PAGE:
UKIP’s Gareth Bennett rented damp office against advice, probe says
The assembly leader of UKIP leased an unusable office riddled with damp without a survey and against advice from solicitors, a probe has concluded.
Standards commissioner Sir Roderick Evans believes Gareth Bennett breached the AMs’ code of conduct when he spent almost £10,000 in public money on a failed Pontypridd office project.
Leaked draft findings state the AM did not visit the property until months after the lease was signed.
Mr Bennett declined to comment.
BBC Wales revealed in April that the AM, who was not leader at the time, had abandoned a scheme to open a constituency office at the former Angharad’s nightclub in Rhondda Cynon Taff.
The lease was due to last until April 2021 but it was terminated in September 2017 after it emerged the cost of repairing the building exceeded the allowances available to AMs.
Mr Bennett has apologised to the standards commissioner.
The draft findings, seen by BBC Wales, show the standards commissioner believed Mr Bennett had been “reckless”.
Sir Roderick found that £9,883 had been spent on the property, including £5,200 in rent and £2,477 in building materials.
Mr Bennett signed the lease in March 2017 but did not visit until the following July.
That summer, staff realised that the property, which had no electricity on the first floor, had damp on two floors and was in a state of disrepair.
But no survey or an estimate of the cost of the work had been obtained before the lease was signed.
After a survey was paid for by the assembly, damp was found to be extensive throughout the property.
Sir Roderick was also given evidence from Mr Bennett’s solicitors that he had been advised against the scheme.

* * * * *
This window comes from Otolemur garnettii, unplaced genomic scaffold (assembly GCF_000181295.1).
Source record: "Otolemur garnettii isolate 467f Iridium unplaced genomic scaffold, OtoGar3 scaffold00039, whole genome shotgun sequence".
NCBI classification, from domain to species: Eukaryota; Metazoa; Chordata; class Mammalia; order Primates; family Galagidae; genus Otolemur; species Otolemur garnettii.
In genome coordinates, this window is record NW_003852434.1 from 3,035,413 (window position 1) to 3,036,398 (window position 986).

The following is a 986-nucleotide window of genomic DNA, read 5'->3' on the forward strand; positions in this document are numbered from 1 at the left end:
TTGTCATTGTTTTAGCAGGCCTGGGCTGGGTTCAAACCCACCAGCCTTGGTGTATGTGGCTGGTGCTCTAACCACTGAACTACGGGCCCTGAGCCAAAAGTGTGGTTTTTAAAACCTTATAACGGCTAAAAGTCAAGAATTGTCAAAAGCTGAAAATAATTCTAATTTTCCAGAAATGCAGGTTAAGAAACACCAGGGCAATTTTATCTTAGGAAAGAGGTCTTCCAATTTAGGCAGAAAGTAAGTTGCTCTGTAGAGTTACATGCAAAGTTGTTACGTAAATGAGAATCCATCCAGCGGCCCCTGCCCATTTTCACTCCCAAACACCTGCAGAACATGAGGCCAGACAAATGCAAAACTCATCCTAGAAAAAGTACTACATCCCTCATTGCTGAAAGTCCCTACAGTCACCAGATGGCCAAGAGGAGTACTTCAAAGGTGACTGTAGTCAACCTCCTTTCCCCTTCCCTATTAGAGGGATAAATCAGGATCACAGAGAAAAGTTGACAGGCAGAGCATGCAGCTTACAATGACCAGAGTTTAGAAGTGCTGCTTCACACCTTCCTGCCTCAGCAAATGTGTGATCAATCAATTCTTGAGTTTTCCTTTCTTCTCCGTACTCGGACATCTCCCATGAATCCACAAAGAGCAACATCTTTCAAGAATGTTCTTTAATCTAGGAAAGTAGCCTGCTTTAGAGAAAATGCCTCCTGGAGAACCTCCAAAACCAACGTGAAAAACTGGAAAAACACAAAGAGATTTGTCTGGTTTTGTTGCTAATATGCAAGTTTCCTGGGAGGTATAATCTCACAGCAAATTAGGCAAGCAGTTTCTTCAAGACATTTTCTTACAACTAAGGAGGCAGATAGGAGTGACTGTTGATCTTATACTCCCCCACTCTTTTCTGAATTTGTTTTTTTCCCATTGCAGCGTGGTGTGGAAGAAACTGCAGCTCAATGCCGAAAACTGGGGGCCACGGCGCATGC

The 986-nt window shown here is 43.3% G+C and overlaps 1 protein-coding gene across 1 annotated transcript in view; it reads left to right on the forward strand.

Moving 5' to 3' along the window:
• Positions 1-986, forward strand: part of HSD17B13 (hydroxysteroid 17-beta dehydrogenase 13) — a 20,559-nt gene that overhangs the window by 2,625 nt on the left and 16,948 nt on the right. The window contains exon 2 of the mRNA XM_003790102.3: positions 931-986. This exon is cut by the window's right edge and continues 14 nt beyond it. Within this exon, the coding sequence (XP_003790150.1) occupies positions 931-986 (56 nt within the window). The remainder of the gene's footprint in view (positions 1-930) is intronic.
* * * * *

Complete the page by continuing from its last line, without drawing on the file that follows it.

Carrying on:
The commissioner was unable to say with certainty what had happened to the building materials purchased, although he concluded at least some had been used in the office.
Mr Bennett had told the standards commissioner that a builder had misunderstood he was awar
A spokesman for Gareth Bennett said: “We don’t comment on politically motivated malicious leaks.”
The spokesman previously said Mr Bennett paid £4,500 “out of his own pocket to ensure the lease was terminated”.
The investigation was triggered after the chief executive of the assembly, Manon Antoniazzi, referred the matter to Sir Roderick.
An assembly spokesman said the institution was unable to comment and Sir Roderick declined to comment.
ded work in the office and had built some partition walls.
A member of staff who gave the builder access went on leave shortly after the lease was signed and did not return to work.
Sir Roderick had no suspicion that Mr Bennett derived personal benefit from the cash paid out.
The matter is set to be passed to the standards committee and AMs could choose to exclude Mr Bennett from the assembly for a period of time without pay.